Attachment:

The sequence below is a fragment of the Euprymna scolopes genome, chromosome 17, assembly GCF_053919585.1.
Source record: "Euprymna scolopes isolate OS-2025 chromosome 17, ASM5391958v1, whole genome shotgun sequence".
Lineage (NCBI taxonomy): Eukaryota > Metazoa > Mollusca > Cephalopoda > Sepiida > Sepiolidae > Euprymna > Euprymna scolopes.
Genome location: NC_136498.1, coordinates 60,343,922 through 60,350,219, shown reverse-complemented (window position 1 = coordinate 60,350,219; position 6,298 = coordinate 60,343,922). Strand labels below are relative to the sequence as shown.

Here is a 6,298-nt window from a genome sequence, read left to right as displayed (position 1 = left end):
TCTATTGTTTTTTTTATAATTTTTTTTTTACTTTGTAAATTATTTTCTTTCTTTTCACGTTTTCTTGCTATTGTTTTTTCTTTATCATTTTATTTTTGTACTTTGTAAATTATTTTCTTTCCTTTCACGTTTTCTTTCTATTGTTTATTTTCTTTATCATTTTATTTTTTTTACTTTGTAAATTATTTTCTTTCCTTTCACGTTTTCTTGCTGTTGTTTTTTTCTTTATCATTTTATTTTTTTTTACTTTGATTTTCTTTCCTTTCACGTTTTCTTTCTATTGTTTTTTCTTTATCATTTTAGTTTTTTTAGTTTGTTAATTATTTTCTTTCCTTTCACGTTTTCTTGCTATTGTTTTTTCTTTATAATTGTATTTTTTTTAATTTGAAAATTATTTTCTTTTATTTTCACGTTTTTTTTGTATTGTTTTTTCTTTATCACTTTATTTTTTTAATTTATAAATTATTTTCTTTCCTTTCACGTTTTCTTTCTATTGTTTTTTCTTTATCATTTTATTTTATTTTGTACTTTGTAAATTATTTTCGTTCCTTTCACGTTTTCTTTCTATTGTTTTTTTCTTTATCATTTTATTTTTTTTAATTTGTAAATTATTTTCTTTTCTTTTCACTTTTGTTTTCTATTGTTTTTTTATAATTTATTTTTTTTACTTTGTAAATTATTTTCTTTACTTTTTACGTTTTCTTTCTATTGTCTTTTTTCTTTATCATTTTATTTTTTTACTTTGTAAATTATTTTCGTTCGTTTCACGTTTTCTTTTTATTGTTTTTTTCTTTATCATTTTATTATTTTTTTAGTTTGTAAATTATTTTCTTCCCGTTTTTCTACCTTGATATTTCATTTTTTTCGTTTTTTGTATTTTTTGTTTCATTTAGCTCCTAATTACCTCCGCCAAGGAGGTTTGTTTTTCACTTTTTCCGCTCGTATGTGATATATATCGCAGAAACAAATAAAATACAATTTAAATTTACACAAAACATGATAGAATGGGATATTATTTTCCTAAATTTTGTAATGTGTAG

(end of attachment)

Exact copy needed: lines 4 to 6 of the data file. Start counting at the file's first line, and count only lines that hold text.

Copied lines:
Genome location: NC_136498.1, coordinates 60,343,922 through 60,350,219, shown reverse-complemented (window position 1 = coordinate 60,350,219; position 6,298 = coordinate 60,343,922). Strand labels below are relative to the sequence as shown.

Here is a 6,298-nt window from a genome sequence, read left to right as displayed (position 1 = left end):
TCTATTGTTTTTTTTATAATTTTTTTTTTACTTTGTAAATTATTTTCTTTCTTTTCACGTTTTCTTGCTATTGTTTTTTCTTTATCATTTTATTTTTGTACTTTGTAAATTATTTTCTTTCCTTTCACGTTTTCTTTCTATTGTTTATTTTCTTTATCATTTTATTTTTTTTACTTTGTAAATTATTTTCTTTCCTTTCACGTTTTCTTGCTGTTGTTTTTTTCTTTATCATTTTATTTTTTTTTACTTTGATTTTCTTTCCTTTCACGTTTTCTTTCTATTGTTTTTTCTTTATCATTTTAGTTTTTTTAGTTTGTTAATTATTTTCTTTCCTTTCACGTTTTCTTGCTATTGTTTTTTCTTTATAATTGTATTTTTTTTAATTTGAAAATTATTTTCTTTTATTTTCACGTTTTTTTTGTATTGTTTTTTCTTTATCACTTTATTTTTTTAATTTATAAATTATTTTCTTTCCTTTCACGTTTTCTTTCTATTGTTTTTTCTTTATCATTTTATTTTATTTTGTACTTTGTAAATTATTTTCGTTCCTTTCACGTTTTCTTTCTATTGTTTTTTTCTTTATCATTTTATTTTTTTTAATTTGTAAATTATTTTCTTTTCTTTTCACTTTTGTTTTCTATTGTTTTTTTATAATTTATTTTTTTTACTTTGTAAATTATTTTCTTTACTTTTTACGTTTTCTTTCTATTGTCTTTTTTCTTTATCATTTTATTTTTTTACTTTGTAAATTATTTTCGTTCGTTTCACGTTTTCTTTTTATTGTTTTTTTCTTTATCATTTTATTATTTTTTTAGTTTGTAAATTATTTTCTTCCCGTTTTTCTACCTTGATATTTCATTTTTTTCGTTTTTTGTATTTTTTGTTTCATTTAGCTCCTAATTACCTCCGCCAAGGAGGTTTGTTTTTCACTTTTTCCGCTCGTATGTGATATATATCGCAGAAACAAATAAAATACAATTTAAATTTACACAAAACATGATAGAATGGGATATTATTTTCCTAAATTTTGTAATGTGTAG